Donald Trump, Mike Huckabee, and Sarah Palin are the presidential candidate favorites among adult Republicans, according to a nationwide CNN poll
US credit rating is still AAA, but Standard & Poor’s added a cautionary note because of the nation’s ‘rising government indebtedness.’ Here's a look at some of the budget plans in Congress.
Looming debt-ceiling talks may be a bigger hurdle for the three negotiators than the hard-fought deal on the 2011 budget. As for a deficit-cutting plan? Obama and Boehner are starting far apart.
President Obama's campaign-style rhetoric reached for the Democratic base, and may be an acknowledgement that a deficit-reduction deal is unlikely before the 2012 election.
Though their plans differ dramatically, President Obama and the GOP agree that the deficit needs to be reduced by about $4 trillion over the next 10 to 12 years, in order to reassure credit markets and get the debt under control.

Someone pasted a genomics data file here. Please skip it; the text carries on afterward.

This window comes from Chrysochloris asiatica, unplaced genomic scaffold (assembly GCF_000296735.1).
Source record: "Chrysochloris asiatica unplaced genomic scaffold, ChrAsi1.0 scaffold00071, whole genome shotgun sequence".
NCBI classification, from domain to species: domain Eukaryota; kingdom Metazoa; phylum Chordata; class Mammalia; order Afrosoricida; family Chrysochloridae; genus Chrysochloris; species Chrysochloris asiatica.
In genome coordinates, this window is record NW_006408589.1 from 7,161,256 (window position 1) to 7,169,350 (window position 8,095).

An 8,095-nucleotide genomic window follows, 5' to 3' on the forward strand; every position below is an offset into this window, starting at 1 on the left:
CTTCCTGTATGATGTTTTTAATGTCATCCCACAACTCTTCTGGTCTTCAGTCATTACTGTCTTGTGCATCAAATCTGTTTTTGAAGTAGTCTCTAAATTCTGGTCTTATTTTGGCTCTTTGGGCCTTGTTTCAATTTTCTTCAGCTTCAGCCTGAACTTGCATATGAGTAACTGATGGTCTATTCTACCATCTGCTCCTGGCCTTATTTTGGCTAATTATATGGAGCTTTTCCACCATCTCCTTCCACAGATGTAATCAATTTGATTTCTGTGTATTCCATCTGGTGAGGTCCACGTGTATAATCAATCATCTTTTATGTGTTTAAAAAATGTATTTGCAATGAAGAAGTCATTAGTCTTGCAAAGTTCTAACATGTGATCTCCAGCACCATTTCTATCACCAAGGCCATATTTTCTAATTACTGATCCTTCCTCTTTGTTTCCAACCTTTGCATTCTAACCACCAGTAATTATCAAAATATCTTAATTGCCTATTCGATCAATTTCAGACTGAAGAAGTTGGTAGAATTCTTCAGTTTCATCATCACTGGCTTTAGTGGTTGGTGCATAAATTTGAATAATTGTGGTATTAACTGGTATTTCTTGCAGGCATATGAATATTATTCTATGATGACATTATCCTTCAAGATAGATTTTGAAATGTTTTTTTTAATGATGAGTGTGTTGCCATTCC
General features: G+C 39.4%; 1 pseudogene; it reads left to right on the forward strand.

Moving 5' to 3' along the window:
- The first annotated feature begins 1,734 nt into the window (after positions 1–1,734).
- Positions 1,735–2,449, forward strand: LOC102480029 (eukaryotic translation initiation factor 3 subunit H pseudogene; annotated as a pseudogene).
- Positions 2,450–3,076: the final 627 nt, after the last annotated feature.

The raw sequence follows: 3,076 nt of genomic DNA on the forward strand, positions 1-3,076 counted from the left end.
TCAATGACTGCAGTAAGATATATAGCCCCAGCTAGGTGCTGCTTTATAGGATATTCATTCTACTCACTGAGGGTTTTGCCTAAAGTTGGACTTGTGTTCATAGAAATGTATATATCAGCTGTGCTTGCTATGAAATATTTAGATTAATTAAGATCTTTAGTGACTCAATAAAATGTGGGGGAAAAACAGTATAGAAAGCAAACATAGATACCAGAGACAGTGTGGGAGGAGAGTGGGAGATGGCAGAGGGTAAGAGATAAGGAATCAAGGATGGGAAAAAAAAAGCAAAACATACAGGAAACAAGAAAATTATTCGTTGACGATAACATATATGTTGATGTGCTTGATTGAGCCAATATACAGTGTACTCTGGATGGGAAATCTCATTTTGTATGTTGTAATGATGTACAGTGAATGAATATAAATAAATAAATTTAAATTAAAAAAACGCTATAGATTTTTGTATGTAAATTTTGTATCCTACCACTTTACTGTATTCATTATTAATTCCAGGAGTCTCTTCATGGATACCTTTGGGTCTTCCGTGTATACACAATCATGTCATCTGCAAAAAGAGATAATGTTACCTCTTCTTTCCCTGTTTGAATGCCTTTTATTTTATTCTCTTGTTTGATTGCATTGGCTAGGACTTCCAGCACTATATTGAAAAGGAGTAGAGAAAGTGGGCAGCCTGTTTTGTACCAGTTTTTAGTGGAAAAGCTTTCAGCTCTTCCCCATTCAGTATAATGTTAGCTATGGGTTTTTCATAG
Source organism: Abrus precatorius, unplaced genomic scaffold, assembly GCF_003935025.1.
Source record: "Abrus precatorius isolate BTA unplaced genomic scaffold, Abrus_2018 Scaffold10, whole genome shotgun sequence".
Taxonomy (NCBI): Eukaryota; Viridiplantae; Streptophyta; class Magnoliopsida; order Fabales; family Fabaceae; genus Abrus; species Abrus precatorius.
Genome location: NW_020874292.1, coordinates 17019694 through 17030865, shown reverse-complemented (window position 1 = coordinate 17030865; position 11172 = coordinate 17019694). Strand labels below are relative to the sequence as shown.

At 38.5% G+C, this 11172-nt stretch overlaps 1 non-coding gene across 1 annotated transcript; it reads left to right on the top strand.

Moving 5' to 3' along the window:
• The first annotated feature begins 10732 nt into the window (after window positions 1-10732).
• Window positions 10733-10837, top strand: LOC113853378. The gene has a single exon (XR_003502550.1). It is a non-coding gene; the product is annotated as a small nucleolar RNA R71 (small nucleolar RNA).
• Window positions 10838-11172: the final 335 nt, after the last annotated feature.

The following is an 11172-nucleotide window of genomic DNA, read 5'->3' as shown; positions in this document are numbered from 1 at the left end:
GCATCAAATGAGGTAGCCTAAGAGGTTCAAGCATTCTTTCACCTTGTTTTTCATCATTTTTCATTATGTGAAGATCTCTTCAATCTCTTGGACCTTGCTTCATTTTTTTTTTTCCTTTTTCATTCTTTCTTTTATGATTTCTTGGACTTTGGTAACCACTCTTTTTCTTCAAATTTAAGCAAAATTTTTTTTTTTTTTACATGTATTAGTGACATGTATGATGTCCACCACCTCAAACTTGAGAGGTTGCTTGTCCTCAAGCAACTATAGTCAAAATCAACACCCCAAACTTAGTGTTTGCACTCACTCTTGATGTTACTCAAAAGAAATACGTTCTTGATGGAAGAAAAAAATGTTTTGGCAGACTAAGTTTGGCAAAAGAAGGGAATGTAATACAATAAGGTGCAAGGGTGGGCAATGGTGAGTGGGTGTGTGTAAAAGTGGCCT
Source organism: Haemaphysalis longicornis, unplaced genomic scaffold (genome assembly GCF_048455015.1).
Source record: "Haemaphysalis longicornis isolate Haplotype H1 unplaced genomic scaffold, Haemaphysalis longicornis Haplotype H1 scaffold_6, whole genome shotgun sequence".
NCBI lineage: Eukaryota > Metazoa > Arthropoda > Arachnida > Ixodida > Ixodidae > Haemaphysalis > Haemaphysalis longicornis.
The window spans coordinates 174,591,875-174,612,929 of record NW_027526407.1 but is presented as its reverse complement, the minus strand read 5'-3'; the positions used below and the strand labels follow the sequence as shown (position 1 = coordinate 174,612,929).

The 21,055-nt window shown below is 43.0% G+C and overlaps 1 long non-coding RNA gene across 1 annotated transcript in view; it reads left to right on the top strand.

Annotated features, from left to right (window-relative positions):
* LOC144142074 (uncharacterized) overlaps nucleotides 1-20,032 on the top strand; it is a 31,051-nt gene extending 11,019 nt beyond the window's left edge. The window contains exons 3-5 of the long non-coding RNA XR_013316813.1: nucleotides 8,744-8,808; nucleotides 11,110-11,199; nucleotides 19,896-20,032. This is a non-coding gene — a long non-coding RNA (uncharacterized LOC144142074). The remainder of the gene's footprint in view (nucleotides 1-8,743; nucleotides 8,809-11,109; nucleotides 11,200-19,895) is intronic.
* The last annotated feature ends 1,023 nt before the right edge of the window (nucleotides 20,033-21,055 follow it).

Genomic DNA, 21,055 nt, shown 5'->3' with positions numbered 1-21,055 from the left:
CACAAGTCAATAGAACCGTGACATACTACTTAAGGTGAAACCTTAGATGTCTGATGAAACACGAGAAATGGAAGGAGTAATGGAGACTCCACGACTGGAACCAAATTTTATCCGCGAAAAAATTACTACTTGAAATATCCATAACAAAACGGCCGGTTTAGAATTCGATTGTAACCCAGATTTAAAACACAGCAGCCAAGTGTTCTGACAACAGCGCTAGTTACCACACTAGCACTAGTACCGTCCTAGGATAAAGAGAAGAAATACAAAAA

The battle over the national debt and fiscal responsibility has been joined. President Obama laid out his own idea of a path to prosperity Wednesday, countering a rival plan set forth last week by Rep. Paul Ryan (R), the chairman of the House Budget Committee. The plans share important similarities: big spending cuts, a form of automatic trigger if Congress fails to act, and reforms to entitlements like Medicare. But the contrasts are clear and significant. Here are five prominent differences between President Obama's and Congressman Ryan's plans on deficits and debt:
Obama's plan to cut federal deficits over the next 12 years relies on tax increases for the wealthy as well as budget cuts. But he rejects Republican plans for reforming Medicare.
JPMorgan earnings will be released before the market opens. Also on tap: Obama's budget plan and more toxic assets for sale.
House's plan for next round of budget-cutting would revamp the social contract between Medicare recipients and the government. Obama may say on Wednesday how far he'll go on Medicare reform.